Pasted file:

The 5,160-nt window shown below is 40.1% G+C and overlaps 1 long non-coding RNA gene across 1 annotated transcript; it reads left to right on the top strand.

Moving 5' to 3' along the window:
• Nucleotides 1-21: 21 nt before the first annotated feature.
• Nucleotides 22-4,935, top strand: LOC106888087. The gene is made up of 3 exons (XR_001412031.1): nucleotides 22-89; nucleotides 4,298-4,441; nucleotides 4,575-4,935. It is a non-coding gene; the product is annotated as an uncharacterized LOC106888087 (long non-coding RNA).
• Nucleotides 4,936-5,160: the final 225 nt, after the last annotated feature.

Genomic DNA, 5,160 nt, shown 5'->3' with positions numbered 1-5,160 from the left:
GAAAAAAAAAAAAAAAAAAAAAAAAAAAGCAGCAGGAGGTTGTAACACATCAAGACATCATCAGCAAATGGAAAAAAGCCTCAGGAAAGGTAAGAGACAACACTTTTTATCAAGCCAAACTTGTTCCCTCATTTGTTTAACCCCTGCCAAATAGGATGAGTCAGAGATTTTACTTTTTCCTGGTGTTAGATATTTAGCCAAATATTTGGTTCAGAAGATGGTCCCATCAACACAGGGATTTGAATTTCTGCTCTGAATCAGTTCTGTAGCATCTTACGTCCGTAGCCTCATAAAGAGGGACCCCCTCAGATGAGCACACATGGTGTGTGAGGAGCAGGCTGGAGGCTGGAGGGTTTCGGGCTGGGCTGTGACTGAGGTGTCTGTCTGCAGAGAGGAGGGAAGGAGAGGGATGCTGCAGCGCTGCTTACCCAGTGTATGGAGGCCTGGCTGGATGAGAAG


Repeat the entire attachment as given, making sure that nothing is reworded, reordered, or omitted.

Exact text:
The 5,160-nt window shown below is 40.1% G+C and overlaps 1 long non-coding RNA gene across 1 annotated transcript; it reads left to right on the top strand.

Moving 5' to 3' along the window:
• Nucleotides 1-21: 21 nt before the first annotated feature.
• Nucleotides 22-4,935, top strand: LOC106888087. The gene is made up of 3 exons (XR_001412031.1): nucleotides 22-89; nucleotides 4,298-4,441; nucleotides 4,575-4,935. It is a non-coding gene; the product is annotated as an uncharacterized LOC106888087 (long non-coding RNA).
• Nucleotides 4,936-5,160: the final 225 nt, after the last annotated feature.

Genomic DNA, 5,160 nt, shown 5'->3' with positions numbered 1-5,160 from the left:
GAAAAAAAAAAAAAAAAAAAAAAAAAAAGCAGCAGGAGGTTGTAACACATCAAGACATCATCAGCAAATGGAAAAAAGCCTCAGGAAAGGTAAGAGACAACACTTTTTATCAAGCCAAACTTGTTCCCTCATTTGTTTAACCCCTGCCAAATAGGATGAGTCAGAGATTTTACTTTTTCCTGGTGTTAGATATTTAGCCAAATATTTGGTTCAGAAGATGGTCCCATCAACACAGGGATTTGAATTTCTGCTCTGAATCAGTTCTGTAGCATCTTACGTCCGTAGCCTCATAAAGAGGGACCCCCTCAGATGAGCACACATGGTGTGTGAGGAGCAGGCTGGAGGCTGGAGGGTTTCGGGCTGGGCTGTGACTGAGGTGTCTGTCTGCAGAGAGGAGGGAAGGAGAGGGATGCTGCAGCGCTGCTTACCCAGTGTATGGAGGCCTGGCTGGATGAGAAG